For anyone listening who knows that I love kitchen appliances, I would like to state that a mandolin would not be unappreciated in my kitchen! (Here is where I specify that I don’t mean the instrument. If you want to get me one of those, please send the artist who could play it along with the instrument. I’m too busy cooking to learn how to play.) But if you understand that I mean the slicer, then we’re on the same page. And I want one.
Do you have any idea how time consuming it is to slice thinly 4 pounds of onions? I actually loved the process, but now I understand why the time given for prep with this meal! Satisfying though the actions were, I’m sure I’d feel just as happy were I to have used a mandolin to slice them in a fraction of the time.
So I had everything well under control with two vast pots of soup nearing perfection when Mr. Right, an hour before anyone arrived, said, “I don’t think we have enough. Can you make another soup, maybe one that would be more kid-friendly?”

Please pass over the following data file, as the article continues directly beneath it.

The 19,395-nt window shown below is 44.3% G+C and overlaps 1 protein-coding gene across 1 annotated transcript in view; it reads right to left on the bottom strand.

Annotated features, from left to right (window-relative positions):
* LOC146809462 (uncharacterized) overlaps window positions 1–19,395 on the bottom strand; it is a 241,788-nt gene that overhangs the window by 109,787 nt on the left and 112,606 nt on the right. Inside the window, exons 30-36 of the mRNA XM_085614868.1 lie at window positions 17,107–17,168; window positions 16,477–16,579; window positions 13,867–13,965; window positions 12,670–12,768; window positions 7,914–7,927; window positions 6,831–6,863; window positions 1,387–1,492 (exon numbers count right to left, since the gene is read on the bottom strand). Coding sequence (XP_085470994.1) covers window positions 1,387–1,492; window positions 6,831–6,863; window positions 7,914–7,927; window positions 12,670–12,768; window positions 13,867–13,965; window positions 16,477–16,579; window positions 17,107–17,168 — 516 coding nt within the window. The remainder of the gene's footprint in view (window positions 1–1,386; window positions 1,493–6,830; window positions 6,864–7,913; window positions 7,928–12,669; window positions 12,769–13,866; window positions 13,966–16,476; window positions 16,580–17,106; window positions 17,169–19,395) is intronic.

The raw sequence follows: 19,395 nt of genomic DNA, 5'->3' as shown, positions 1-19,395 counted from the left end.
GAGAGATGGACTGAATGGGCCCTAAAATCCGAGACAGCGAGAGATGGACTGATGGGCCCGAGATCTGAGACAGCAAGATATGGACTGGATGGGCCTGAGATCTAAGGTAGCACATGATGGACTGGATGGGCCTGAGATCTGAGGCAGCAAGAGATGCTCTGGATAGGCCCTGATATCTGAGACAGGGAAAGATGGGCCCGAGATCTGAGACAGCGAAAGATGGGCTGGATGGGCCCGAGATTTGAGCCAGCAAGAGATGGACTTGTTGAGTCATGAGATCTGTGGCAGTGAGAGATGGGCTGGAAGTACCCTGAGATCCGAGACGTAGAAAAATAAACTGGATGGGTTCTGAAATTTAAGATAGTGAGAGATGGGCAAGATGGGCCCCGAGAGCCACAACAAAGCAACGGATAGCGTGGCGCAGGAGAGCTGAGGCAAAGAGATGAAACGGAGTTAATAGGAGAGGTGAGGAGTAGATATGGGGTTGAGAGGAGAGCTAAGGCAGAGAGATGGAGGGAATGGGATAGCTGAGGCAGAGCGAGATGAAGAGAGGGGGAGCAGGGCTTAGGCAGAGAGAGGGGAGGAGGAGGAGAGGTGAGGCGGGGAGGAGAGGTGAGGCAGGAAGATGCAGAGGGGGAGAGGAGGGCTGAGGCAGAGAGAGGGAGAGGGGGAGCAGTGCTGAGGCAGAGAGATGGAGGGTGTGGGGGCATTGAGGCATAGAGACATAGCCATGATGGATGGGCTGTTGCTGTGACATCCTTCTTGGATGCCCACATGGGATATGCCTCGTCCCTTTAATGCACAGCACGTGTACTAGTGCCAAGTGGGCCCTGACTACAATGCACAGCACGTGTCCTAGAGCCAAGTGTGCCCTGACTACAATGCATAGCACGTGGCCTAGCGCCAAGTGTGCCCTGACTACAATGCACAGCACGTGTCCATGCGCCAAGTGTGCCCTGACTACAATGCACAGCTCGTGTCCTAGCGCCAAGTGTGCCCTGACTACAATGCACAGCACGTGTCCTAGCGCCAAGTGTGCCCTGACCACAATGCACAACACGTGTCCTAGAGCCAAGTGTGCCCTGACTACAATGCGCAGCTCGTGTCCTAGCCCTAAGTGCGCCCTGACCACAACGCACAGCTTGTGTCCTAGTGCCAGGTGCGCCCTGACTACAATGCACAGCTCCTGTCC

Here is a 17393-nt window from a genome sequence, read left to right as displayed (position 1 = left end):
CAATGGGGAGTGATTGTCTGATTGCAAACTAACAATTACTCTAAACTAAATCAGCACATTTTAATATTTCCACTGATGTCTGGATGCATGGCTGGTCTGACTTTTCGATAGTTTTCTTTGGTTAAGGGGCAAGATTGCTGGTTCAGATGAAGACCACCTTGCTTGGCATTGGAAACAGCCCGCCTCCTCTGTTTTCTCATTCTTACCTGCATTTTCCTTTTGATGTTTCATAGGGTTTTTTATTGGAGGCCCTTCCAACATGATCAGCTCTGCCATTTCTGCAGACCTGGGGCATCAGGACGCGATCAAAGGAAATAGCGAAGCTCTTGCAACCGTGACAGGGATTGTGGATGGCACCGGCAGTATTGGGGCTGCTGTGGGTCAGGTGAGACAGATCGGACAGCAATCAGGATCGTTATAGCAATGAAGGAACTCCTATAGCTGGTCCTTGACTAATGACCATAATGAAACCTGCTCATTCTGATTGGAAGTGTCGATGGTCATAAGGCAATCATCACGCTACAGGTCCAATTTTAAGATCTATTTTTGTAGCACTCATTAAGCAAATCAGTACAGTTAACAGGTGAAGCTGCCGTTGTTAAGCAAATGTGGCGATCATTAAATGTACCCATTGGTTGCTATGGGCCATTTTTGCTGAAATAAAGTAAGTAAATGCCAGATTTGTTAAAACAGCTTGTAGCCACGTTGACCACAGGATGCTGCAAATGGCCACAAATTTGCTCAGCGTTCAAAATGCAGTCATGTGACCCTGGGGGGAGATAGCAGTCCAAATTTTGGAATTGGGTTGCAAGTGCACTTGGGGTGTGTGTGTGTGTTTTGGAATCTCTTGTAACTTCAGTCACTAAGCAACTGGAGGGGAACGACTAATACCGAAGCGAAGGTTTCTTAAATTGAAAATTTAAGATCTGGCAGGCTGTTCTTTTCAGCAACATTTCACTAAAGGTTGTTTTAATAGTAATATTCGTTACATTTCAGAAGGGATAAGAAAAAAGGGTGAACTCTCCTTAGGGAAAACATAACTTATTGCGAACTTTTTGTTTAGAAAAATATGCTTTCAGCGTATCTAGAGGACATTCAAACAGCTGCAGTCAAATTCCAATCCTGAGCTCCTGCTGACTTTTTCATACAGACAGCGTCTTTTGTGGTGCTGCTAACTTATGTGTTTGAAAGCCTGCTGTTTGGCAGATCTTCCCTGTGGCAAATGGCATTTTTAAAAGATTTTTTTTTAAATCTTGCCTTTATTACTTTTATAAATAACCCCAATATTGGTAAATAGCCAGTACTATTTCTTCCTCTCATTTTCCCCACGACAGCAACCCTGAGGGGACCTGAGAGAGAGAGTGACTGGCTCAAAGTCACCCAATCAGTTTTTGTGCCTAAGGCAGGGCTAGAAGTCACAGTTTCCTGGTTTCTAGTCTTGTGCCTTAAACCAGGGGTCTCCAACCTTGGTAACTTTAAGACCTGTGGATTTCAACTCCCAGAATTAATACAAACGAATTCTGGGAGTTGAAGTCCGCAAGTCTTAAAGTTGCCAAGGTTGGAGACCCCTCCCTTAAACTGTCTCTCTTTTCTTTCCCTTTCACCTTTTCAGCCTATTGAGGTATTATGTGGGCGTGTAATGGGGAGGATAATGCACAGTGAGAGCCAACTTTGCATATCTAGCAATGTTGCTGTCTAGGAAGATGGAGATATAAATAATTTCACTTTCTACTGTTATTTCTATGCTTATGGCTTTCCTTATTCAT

After picking my eyeballs off the floor and putting them back in, I huffed and said, “Are you insane? Why are telling me this now with only an hour to go? I’ll see what I can do…”
He started suggesting all sorts of soups – chicken noodle soup, tomato soup (which I nixed right away because we had decided the kids would eat on the floor in the living room… where we have beige carpet), ramen (I am NOT serving ramen on the first dinner at our place!), but I thanked him for his suggestions and then chased him away. I sat down in front of my pantry to stare at the ingredients there, letting my little grey cells set to work.
It was too late for taco soup. I didn’t have any beans soaked for a ham and bean soup, I didn’t have broccoli for a broccoli cheese soup. No. No. No. Bah.
I settled on a meal that my mom would create whenever I wasn’t feeling well. She would make a creamy chicken soup and add really fine noodles to it. It’s still sort of my go to comfort food when I’m feeling unwell. There’s something about the creamy taste and the texture of the noodles that fills the tummy and the soul at the same time. Decision in hand, I set to prepare that meal too.
So at 6 on the dot, I was ready to serve all three fine offerings… and hope that they would be well-received.